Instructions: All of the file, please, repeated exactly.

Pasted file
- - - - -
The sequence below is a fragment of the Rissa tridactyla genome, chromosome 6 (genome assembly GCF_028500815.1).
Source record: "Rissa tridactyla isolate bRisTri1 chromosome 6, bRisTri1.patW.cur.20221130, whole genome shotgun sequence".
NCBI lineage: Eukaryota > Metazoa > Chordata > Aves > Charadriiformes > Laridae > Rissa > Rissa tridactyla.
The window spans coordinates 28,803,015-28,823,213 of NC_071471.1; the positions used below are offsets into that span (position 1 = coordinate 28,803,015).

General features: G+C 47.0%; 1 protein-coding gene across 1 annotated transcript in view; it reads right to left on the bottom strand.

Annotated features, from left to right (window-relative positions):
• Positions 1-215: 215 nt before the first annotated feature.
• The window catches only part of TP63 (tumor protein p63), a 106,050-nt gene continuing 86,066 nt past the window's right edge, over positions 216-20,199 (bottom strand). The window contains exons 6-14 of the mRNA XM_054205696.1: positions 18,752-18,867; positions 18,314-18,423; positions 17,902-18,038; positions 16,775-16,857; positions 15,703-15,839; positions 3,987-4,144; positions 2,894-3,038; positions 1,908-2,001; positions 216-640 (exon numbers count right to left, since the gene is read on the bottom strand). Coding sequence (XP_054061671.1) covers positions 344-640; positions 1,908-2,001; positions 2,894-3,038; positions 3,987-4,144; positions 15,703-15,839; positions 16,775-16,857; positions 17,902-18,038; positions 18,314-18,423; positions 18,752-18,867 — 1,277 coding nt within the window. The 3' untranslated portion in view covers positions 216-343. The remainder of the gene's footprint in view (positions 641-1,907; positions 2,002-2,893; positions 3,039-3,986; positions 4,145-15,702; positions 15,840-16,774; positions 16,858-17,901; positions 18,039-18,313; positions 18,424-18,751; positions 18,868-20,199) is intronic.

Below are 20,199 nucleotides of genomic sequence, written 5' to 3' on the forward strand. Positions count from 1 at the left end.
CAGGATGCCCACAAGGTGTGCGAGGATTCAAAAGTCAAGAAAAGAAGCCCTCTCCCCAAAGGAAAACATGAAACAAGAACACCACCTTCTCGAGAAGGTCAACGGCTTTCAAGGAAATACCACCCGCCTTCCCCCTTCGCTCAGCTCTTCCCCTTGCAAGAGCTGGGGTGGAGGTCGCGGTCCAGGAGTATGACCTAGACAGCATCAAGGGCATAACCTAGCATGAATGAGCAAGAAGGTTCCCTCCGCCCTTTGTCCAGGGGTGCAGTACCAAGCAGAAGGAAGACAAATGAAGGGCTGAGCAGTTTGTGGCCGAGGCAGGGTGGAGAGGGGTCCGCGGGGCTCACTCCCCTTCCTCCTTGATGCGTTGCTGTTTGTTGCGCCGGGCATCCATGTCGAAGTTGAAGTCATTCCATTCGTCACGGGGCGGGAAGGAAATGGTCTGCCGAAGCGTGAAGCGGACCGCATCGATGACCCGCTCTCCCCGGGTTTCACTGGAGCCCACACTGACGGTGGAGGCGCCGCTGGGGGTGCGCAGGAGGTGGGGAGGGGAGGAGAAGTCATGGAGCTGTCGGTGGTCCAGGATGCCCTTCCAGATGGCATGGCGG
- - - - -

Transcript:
The sequence below is a fragment of the Rissa tridactyla genome, chromosome 6 (genome assembly GCF_028500815.1).
Source record: "Rissa tridactyla isolate bRisTri1 chromosome 6, bRisTri1.patW.cur.20221130, whole genome shotgun sequence".
NCBI lineage: Eukaryota > Metazoa > Chordata > Aves > Charadriiformes > Laridae > Rissa > Rissa tridactyla.
The window spans coordinates 28,803,015-28,823,213 of NC_071471.1; the positions used below are offsets into that span (position 1 = coordinate 28,803,015).

General features: G+C 47.0%; 1 protein-coding gene across 1 annotated transcript in view; it reads right to left on the bottom strand.

Annotated features, from left to right (window-relative positions):
• Positions 1-215: 215 nt before the first annotated feature.
• The window catches only part of TP63 (tumor protein p63), a 106,050-nt gene continuing 86,066 nt past the window's right edge, over positions 216-20,199 (bottom strand). The window contains exons 6-14 of the mRNA XM_054205696.1: positions 18,752-18,867; positions 18,314-18,423; positions 17,902-18,038; positions 16,775-16,857; positions 15,703-15,839; positions 3,987-4,144; positions 2,894-3,038; positions 1,908-2,001; positions 216-640 (exon numbers count right to left, since the gene is read on the bottom strand). Coding sequence (XP_054061671.1) covers positions 344-640; positions 1,908-2,001; positions 2,894-3,038; positions 3,987-4,144; positions 15,703-15,839; positions 16,775-16,857; positions 17,902-18,038; positions 18,314-18,423; positions 18,752-18,867 — 1,277 coding nt within the window. The 3' untranslated portion in view covers positions 216-343. The remainder of the gene's footprint in view (positions 641-1,907; positions 2,002-2,893; positions 3,039-3,986; positions 4,145-15,702; positions 15,840-16,774; positions 16,858-17,901; positions 18,039-18,313; positions 18,424-18,751; positions 18,868-20,199) is intronic.

Below are 20,199 nucleotides of genomic sequence, written 5' to 3' on the forward strand. Positions count from 1 at the left end.
CAGGATGCCCACAAGGTGTGCGAGGATTCAAAAGTCAAGAAAAGAAGCCCTCTCCCCAAAGGAAAACATGAAACAAGAACACCACCTTCTCGAGAAGGTCAACGGCTTTCAAGGAAATACCACCCGCCTTCCCCCTTCGCTCAGCTCTTCCCCTTGCAAGAGCTGGGGTGGAGGTCGCGGTCCAGGAGTATGACCTAGACAGCATCAAGGGCATAACCTAGCATGAATGAGCAAGAAGGTTCCCTCCGCCCTTTGTCCAGGGGTGCAGTACCAAGCAGAAGGAAGACAAATGAAGGGCTGAGCAGTTTGTGGCCGAGGCAGGGTGGAGAGGGGTCCGCGGGGCTCACTCCCCTTCCTCCTTGATGCGTTGCTGTTTGTTGCGCCGGGCATCCATGTCGAAGTTGAAGTCATTCCATTCGTCACGGGGCGGGAAGGAAATGGTCTGCCGAAGCGTGAAGCGGACCGCATCGATGACCCGCTCTCCCCGGGTTTCACTGGAGCCCACACTGACGGTGGAGGCGCCGCTGGGGGTGCGCAGGAGGTGGGGAGGGGAGGAGAAGTCATGGAGCTGTCGGTGGTCCAGGATGCCCTTCCAGATGGCATGGCGG